# Geometric terms of location

Geometric terms of location describe directions or positions relative to the shape of an object. These terms are used in descriptions of engineering, physics, and other sciences, as well as ordinary day to day discourse.

Though these terms by themselves may be somewhat ambiguous, they are usually used in a context in which their meaning is clear. For example, when referring to a drive shaft it is clear what is meant by axial or radial directions. Or, in a free body diagram, one may similarly infer a sense of orientation by the forces or other vectors represented.

## Examples

Common geometric terms of location are:

• Axial – along the center of a round body, or the axis of rotation of a body
• Azimuthal or circumferential – following around a curve or circumference of an object. For instance, the pattern of cells in Taylor–Couette flow varies along the azimuth of the experiment.
• Collinear – in the same line
• Degree of freedom – axis direction, see six degrees of freedom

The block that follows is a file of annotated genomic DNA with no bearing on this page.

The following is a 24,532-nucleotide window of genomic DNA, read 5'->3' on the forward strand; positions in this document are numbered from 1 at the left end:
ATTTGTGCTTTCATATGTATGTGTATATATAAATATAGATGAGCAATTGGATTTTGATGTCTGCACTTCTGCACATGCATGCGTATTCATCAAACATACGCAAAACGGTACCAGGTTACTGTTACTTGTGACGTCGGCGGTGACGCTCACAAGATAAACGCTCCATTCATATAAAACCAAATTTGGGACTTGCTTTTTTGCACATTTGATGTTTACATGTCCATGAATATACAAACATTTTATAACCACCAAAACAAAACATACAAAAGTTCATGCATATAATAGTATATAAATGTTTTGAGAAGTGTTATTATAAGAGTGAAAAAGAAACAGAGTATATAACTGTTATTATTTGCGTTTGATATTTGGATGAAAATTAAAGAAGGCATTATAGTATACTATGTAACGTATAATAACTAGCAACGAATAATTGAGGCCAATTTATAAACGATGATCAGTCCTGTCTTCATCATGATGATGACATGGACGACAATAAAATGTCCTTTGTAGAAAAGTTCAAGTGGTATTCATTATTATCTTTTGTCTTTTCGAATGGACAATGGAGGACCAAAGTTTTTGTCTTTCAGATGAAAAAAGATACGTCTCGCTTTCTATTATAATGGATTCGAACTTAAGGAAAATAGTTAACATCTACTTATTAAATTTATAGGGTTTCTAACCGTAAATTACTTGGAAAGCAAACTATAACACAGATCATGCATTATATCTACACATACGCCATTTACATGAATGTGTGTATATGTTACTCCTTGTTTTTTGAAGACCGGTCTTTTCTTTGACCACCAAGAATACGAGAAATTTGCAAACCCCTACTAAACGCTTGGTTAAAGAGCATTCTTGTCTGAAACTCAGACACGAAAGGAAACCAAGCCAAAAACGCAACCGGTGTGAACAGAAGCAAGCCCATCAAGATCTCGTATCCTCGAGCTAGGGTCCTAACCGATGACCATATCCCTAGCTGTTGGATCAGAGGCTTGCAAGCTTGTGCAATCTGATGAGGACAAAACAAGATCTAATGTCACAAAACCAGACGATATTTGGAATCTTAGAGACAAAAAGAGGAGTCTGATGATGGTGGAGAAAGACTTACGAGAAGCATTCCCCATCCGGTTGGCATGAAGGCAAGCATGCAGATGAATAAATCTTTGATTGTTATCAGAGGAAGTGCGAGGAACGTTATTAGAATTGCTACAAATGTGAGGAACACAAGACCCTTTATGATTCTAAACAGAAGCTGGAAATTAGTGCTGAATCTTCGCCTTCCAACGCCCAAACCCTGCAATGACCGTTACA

• Elevation – along a curve from a point on the horizon to the zenith, directly overhead.
• Depression – along a curve from a point on the horizon to the nadir, directly below.
• Lateral – spanning the width of a body. The distinction between width and length may be unclear out of context.
• Lineal – following along a given path. The shape of the path is not necessarily straight (compare to linear). For instance, a length of rope might be measured in lineal meters or feet. See arc length.
• Longitudinal – spanning the length of a body.
• Orthogonal – at a right angle (at the point of intersection).
• Parallel – in the same direction.
• Perpendicular – at right angles to, synonym to orthogonal.
• Radial – along a direction pointing along a radius from the center of an object, or perpendicular to a curved path.
• Tangential – intersecting a curve at a point and parallel to the curve at that point.
• Transverse – intersecting at any angle, i.e. not parallel.
• Vertical – spanning the height of a body.